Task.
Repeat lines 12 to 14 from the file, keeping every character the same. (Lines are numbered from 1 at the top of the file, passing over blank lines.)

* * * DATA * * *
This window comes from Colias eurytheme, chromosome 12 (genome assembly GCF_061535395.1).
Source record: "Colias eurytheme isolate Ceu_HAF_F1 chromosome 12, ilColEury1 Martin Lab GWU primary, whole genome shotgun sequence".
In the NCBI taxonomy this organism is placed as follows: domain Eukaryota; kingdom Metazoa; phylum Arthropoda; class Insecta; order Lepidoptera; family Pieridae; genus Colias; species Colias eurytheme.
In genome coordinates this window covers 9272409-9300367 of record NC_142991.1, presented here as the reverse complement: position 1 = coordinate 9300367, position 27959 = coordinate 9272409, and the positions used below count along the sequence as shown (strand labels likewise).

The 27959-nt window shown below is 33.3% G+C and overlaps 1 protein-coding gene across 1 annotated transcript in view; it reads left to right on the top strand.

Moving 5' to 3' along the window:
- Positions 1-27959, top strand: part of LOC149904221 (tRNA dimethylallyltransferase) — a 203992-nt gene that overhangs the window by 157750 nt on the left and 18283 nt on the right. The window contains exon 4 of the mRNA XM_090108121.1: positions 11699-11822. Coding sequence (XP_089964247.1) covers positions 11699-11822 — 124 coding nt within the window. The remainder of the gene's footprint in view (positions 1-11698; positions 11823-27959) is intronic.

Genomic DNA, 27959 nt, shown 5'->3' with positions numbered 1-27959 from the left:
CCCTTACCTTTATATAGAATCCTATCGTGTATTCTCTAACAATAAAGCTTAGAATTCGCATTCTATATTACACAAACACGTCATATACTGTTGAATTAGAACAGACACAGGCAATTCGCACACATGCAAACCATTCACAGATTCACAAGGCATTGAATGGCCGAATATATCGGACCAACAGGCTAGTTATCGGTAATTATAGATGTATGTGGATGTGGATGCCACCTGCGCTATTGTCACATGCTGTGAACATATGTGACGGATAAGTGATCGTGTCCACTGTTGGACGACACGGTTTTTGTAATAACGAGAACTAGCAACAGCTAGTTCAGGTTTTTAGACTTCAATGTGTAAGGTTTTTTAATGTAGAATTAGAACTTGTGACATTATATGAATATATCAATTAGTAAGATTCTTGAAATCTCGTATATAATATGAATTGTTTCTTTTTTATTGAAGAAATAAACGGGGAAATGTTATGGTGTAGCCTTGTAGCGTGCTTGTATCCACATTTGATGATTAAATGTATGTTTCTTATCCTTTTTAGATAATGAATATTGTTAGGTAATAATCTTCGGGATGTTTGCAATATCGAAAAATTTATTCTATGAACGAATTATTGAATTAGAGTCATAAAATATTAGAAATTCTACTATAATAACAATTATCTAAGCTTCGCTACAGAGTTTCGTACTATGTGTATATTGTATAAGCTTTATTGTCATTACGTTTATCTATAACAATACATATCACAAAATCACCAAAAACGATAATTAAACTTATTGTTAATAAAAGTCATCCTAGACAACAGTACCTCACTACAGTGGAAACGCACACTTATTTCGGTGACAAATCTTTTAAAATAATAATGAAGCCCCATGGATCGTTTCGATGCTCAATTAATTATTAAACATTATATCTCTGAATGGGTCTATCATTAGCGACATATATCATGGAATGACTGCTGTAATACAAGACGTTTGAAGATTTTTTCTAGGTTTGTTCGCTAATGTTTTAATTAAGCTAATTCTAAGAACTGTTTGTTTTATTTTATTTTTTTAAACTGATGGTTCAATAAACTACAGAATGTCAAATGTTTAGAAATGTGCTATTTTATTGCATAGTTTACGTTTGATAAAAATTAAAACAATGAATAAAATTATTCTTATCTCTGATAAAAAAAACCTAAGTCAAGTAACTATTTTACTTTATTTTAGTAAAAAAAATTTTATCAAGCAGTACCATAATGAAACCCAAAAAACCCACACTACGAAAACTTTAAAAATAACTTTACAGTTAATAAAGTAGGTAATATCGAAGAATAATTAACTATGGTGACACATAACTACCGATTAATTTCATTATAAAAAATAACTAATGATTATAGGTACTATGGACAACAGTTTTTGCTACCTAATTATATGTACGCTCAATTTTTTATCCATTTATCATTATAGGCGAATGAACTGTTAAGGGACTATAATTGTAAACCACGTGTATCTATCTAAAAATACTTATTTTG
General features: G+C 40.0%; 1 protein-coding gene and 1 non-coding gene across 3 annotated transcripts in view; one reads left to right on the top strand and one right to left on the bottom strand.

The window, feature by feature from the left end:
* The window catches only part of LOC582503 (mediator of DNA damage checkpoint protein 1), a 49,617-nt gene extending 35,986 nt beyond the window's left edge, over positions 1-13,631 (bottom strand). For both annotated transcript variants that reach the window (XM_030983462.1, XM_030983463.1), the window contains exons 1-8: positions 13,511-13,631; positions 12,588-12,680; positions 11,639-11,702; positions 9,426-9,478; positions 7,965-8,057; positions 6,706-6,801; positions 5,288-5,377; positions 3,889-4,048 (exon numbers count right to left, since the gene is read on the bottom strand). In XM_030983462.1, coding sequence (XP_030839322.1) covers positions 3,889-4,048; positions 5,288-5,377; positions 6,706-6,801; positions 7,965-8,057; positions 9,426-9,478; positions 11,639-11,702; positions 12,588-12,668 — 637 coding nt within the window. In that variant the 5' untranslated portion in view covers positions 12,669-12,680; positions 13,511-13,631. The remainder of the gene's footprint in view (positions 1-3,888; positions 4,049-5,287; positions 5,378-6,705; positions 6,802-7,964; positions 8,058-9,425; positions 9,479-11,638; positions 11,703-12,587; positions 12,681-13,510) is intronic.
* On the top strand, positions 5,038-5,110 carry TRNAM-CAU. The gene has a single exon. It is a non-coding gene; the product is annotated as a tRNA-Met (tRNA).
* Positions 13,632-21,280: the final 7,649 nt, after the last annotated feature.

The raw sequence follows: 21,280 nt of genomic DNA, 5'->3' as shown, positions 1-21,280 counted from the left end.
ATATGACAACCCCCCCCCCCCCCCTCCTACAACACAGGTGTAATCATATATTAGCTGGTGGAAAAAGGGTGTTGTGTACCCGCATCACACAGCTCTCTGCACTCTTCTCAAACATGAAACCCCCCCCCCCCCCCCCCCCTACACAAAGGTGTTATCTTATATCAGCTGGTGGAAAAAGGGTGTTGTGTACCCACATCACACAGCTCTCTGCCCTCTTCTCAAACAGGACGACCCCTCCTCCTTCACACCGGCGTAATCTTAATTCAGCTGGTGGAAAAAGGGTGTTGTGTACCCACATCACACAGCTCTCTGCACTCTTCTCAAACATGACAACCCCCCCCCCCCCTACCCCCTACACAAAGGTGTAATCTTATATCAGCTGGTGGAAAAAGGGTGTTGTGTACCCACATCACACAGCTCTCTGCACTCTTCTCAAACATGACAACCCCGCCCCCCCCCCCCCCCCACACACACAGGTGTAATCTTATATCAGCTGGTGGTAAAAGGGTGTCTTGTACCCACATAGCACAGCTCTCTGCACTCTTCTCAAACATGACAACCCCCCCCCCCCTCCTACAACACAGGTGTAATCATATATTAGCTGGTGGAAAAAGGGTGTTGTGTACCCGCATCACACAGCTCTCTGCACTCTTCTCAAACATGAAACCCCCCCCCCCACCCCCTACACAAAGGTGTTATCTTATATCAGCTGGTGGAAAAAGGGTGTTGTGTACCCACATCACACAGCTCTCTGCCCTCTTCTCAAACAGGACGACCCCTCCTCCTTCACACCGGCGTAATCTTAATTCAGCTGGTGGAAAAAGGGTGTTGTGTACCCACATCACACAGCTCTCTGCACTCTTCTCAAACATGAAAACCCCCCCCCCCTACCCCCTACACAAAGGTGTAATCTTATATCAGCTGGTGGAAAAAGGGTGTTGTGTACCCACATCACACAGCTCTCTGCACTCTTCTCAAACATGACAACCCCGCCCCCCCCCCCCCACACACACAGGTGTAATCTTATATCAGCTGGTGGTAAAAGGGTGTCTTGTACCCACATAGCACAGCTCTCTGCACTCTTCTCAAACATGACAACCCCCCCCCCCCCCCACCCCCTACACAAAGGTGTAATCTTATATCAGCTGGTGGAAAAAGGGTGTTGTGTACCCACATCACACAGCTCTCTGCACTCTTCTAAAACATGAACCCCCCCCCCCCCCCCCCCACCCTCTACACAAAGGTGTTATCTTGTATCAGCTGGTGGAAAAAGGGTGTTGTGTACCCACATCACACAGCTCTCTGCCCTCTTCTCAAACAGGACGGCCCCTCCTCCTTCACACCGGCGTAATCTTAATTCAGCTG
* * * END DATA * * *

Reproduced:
* The window catches only part of LOC582503 (mediator of DNA damage checkpoint protein 1), a 49,617-nt gene extending 35,986 nt beyond the window's left edge, over positions 1-13,631 (bottom strand). For both annotated transcript variants that reach the window (XM_030983462.1, XM_030983463.1), the window contains exons 1-8: positions 13,511-13,631; positions 12,588-12,680; positions 11,639-11,702; positions 9,426-9,478; positions 7,965-8,057; positions 6,706-6,801; positions 5,288-5,377; positions 3,889-4,048 (exon numbers count right to left, since the gene is read on the bottom strand). In XM_030983462.1, coding sequence (XP_030839322.1) covers positions 3,889-4,048; positions 5,288-5,377; positions 6,706-6,801; positions 7,965-8,057; positions 9,426-9,478; positions 11,639-11,702; positions 12,588-12,668 — 637 coding nt within the window. In that variant the 5' untranslated portion in view covers positions 12,669-12,680; positions 13,511-13,631. The remainder of the gene's footprint in view (positions 1-3,888; positions 4,049-5,287; positions 5,378-6,705; positions 6,802-7,964; positions 8,058-9,425; positions 9,479-11,638; positions 11,703-12,587; positions 12,681-13,510) is intronic.
* On the top strand, positions 5,038-5,110 carry TRNAM-CAU. The gene has a single exon. It is a non-coding gene; the product is annotated as a tRNA-Met (tRNA).
* Positions 13,632-21,280: the final 7,649 nt, after the last annotated feature.